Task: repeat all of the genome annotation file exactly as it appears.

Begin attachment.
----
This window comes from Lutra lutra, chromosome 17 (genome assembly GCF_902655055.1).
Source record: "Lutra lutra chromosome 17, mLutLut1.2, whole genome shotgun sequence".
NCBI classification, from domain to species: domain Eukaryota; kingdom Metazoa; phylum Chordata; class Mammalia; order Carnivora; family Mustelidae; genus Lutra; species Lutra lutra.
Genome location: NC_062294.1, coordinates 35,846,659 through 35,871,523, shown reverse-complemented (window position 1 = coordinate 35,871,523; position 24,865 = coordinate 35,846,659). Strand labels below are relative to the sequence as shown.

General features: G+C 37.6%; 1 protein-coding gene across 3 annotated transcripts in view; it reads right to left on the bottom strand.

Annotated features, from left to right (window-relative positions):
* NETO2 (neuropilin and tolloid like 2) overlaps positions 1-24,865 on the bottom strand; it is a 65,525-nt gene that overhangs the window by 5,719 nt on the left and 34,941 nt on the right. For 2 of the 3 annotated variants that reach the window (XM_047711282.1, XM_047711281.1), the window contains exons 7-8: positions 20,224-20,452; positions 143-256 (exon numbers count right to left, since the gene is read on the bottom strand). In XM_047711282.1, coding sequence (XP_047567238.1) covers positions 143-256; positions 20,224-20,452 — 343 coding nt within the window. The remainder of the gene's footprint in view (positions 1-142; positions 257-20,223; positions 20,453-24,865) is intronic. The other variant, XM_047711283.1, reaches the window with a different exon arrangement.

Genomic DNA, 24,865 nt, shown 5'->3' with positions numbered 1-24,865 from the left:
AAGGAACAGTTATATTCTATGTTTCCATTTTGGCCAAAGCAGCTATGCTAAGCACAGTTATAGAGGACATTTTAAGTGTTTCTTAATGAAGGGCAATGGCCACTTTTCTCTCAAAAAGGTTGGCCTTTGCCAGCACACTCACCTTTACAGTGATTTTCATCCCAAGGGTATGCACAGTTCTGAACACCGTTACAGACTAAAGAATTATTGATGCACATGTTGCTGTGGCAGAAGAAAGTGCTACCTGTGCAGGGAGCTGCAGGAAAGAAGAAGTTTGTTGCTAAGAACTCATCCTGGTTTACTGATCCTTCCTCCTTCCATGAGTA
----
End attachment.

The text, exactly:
This window comes from Lutra lutra, chromosome 17 (genome assembly GCF_902655055.1).
Source record: "Lutra lutra chromosome 17, mLutLut1.2, whole genome shotgun sequence".
NCBI classification, from domain to species: domain Eukaryota; kingdom Metazoa; phylum Chordata; class Mammalia; order Carnivora; family Mustelidae; genus Lutra; species Lutra lutra.
Genome location: NC_062294.1, coordinates 35,846,659 through 35,871,523, shown reverse-complemented (window position 1 = coordinate 35,871,523; position 24,865 = coordinate 35,846,659). Strand labels below are relative to the sequence as shown.

General features: G+C 37.6%; 1 protein-coding gene across 3 annotated transcripts in view; it reads right to left on the bottom strand.

Annotated features, from left to right (window-relative positions):
* NETO2 (neuropilin and tolloid like 2) overlaps positions 1-24,865 on the bottom strand; it is a 65,525-nt gene that overhangs the window by 5,719 nt on the left and 34,941 nt on the right. For 2 of the 3 annotated variants that reach the window (XM_047711282.1, XM_047711281.1), the window contains exons 7-8: positions 20,224-20,452; positions 143-256 (exon numbers count right to left, since the gene is read on the bottom strand). In XM_047711282.1, coding sequence (XP_047567238.1) covers positions 143-256; positions 20,224-20,452 — 343 coding nt within the window. The remainder of the gene's footprint in view (positions 1-142; positions 257-20,223; positions 20,453-24,865) is intronic. The other variant, XM_047711283.1, reaches the window with a different exon arrangement.

Genomic DNA, 24,865 nt, shown 5'->3' with positions numbered 1-24,865 from the left:
AAGGAACAGTTATATTCTATGTTTCCATTTTGGCCAAAGCAGCTATGCTAAGCACAGTTATAGAGGACATTTTAAGTGTTTCTTAATGAAGGGCAATGGCCACTTTTCTCTCAAAAAGGTTGGCCTTTGCCAGCACACTCACCTTTACAGTGATTTTCATCCCAAGGGTATGCACAGTTCTGAACACCGTTACAGACTAAAGAATTATTGATGCACATGTTGCTGTGGCAGAAGAAAGTGCTACCTGTGCAGGGAGCTGCAGGAAAGAAGAAGTTTGTTGCTAAGAACTCATCCTGGTTTACTGATCCTTCCTCCTTCCATGAGTA